Insomnia is a sleep disorder that is characterized by difficulty falling asleep and/or staying asleep. Sleep-onset insomnia means you have trouble with the former, while sleep maintenance insomnia refers to the latter. 

Some people experience insomnia short-term (for days or weeks), while others experience chronic insomnia (lasting for a month or more). There are a variety of lifestyle remedies and prescription medications available to help manage insomnia and its effects on daily life.

People Affected

According to the Sleep Foundation, 10% to as high as 30% of U.S. adults experience chronic insomnia. It tends to affect people more as they age. Pregnant women also report higher levels of insomnia.

Risk Factors

Some risk factors and causes of insomnia include: 

  • Hormone shifts: During menstruation, menopause, and pregnancy, hormone shifts might cause insomnia. 

  • Age: Especially over the age of 60, insomnia risk increases. This is because sleep becomes less restful as you age. You are also more likely to have chronic pain and take more medications, which can both disrupt sleep. 

  • Sleep conditions: Sleep apnea and restless leg syndrome disrupt sleep. 

  • Other medical conditions: Chronic pain, mental health disorders, and conditions that cause you to wake up in the night to go pee (such as bladder issues) can all contribute to insomnia. Cancer, diabetes, heart disease, asthma, GERD, overactive thyroid, Parkinson’s, and Alzheimer’s have also been linked with insomnia. 

  • Medications: Certain antidepressants, medications for asthma, and blood pressure medications are all prescription drugs that can affect sleep. Additionally, some over-the-counter drugs that contain stimulants like caffeine (including pain relievers, allergy meds, cold meds, and weight-loss products) might play a role too.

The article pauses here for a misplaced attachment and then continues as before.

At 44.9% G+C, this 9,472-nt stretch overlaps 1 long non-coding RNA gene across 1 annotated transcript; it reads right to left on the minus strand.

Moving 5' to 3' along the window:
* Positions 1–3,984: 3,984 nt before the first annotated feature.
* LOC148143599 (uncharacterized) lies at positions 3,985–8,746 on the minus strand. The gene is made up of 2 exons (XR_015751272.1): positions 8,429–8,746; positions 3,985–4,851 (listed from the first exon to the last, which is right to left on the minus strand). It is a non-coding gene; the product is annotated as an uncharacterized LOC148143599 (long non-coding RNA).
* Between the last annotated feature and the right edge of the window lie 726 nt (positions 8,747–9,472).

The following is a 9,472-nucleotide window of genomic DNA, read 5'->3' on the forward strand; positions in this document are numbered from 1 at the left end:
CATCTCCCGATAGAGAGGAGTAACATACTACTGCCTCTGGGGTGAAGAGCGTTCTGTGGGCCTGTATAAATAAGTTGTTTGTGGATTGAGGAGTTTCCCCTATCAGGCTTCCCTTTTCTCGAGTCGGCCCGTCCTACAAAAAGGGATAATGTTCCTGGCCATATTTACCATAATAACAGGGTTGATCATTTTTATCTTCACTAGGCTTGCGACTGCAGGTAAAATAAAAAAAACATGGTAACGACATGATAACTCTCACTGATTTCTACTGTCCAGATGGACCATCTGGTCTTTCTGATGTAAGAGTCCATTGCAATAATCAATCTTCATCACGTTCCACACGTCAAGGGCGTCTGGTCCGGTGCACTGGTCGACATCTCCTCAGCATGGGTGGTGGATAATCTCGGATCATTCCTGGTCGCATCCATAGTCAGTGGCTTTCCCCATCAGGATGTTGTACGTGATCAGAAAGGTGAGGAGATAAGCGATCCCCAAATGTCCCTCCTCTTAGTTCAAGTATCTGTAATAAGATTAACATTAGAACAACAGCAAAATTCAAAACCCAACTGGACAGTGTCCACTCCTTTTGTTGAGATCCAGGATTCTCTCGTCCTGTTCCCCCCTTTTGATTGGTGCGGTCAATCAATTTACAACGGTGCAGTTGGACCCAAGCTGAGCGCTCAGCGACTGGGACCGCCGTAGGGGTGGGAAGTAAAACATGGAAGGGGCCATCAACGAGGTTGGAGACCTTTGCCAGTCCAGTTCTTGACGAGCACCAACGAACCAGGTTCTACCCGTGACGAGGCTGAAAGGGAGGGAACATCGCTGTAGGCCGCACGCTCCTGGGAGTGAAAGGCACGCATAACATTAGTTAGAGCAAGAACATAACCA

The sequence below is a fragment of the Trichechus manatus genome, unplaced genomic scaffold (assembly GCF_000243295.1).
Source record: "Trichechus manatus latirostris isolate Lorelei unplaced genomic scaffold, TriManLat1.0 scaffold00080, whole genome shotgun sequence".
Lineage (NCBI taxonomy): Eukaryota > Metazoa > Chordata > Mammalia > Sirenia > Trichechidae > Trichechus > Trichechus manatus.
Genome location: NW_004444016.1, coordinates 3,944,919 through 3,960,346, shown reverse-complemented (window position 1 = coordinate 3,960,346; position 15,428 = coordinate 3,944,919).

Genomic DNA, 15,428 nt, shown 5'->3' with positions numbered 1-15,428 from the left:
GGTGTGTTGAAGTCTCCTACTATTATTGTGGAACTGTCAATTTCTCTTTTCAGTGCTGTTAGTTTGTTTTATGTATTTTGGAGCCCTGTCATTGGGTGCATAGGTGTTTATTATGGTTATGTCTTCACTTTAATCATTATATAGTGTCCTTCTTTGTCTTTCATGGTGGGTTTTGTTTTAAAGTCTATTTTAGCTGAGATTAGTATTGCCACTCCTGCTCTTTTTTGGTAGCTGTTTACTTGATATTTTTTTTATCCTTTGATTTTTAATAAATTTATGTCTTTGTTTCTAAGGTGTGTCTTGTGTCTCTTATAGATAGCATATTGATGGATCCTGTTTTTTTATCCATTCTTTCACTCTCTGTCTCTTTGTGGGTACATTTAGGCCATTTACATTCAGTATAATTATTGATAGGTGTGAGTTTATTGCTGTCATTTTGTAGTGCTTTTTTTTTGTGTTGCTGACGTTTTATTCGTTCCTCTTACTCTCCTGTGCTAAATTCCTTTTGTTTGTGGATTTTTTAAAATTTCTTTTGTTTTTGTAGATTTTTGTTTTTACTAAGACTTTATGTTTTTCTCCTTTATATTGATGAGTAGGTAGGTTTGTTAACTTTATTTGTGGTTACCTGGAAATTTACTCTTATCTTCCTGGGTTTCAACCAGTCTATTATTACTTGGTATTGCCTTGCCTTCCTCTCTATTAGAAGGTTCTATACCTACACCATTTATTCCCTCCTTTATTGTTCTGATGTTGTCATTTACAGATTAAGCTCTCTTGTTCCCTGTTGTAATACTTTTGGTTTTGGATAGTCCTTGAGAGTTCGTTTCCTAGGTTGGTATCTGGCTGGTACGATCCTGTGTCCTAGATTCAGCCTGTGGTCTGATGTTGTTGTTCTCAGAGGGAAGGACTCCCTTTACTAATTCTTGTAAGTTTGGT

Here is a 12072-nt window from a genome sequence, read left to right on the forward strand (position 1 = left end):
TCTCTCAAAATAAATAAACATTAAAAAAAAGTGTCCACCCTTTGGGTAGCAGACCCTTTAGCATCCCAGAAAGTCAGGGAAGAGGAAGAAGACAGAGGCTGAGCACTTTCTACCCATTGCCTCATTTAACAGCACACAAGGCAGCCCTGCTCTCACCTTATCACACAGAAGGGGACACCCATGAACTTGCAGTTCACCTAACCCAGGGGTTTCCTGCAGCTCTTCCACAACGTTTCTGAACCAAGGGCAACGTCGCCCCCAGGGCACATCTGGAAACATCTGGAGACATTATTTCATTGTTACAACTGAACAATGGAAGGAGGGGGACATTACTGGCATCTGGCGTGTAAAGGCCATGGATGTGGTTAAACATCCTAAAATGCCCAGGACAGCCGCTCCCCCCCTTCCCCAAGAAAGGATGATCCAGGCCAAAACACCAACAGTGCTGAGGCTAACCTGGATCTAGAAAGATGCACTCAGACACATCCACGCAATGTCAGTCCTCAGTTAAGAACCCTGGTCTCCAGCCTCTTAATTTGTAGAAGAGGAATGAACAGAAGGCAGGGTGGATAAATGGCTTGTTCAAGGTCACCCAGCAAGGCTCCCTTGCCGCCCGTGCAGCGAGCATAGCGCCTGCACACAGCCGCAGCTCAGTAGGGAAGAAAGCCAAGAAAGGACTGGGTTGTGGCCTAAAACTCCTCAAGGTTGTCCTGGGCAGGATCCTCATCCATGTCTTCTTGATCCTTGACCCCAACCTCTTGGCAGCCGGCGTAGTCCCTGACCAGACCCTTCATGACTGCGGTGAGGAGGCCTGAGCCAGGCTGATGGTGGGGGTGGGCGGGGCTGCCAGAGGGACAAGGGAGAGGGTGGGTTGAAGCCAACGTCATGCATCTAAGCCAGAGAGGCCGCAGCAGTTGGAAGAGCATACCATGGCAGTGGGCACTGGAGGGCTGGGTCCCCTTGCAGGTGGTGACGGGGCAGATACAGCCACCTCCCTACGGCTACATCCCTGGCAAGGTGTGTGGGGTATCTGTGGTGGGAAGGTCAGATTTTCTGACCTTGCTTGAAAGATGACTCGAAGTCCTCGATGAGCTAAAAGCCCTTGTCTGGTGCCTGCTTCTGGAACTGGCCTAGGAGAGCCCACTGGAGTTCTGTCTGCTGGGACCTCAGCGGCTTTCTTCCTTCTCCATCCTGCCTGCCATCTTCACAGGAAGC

• Stress: Both everyday stress and traumatic events can affect mental health and lead to insomnia. 

  • Irregular schedule: Changing shifts at work or travel can impact your body’s natural ability to regulate sleep. 

  • Caffeine, nicotine, and alcohol: All three of these are stimulants that can make it difficult for you to both fall asleep and reach a deep level of sleep.

Signs & Symptoms

Overall symptoms of insomnia can include: 

  • Difficulty falling asleep

  • Frequent waking up during the night (i.e. difficulty staying asleep)

  • Waking up too early

  • Not feeling well-rested

  • Daytime sleepiness

  • Irritability, depression, or anxiety

  • Difficulty paying attention

  • Memory problems

  • Increased errors or accidents

  • Ongoing worries about sleep

Medical Experts

Primary Care Physician: Your general doctor might be able to diagnose and treat insomnia.

Neurologist: Neurologists are doctors that specialize in brain disorders, including insomnia.


Your doctor may perform a physical exam and/or a blood test to rule out other causes of poor sleep such as thyroid problems. You may also complete a questionnaire about your sleep patterns, which may include keeping a sleep journal for a couple of weeks. If a diagnosis is still unclear, you may need to undergo a sleep study at a sleep center, at which your sleep is monitored and recorded overnight.

Prescription Treatment

There are a variety of prescription sleep medications that can help with insomnia. Generally, they are recommended for short term use only, as some can be habit-forming and come with side effects. 

However, some have been used for long-term use, including eszopiclone (Lunesta), ramelteon (Rozerem), zaleplon (Sonata), and zolpidem (Ambien).

Insomnia Rx Options

Lifestyle Remedies

Poor sleep habits can be a big contributor to insomnia, which means making small changes with your sleep hygiene can make a big impact: 

  • Go to bed at the same time

  • Wake up at the same time

  • Avoid screens an hour before bed

  • Avoid naps late in the day

  • Avoid eating late in the evening

  • Keep your room cool. 

In general, try to reserve your bedroom just for sex and sleeping. That means avoiding watching tv, relaxing, and working from bed, as these can all confuse your brain when it’s time to fall asleep. If you do wake up in the night and can’t fall back asleep, get out of bed and remain somewhere else until you get sleepy again. This trains your brain to only associate your bed with sleep. 

You can read our full guide to better sleep here.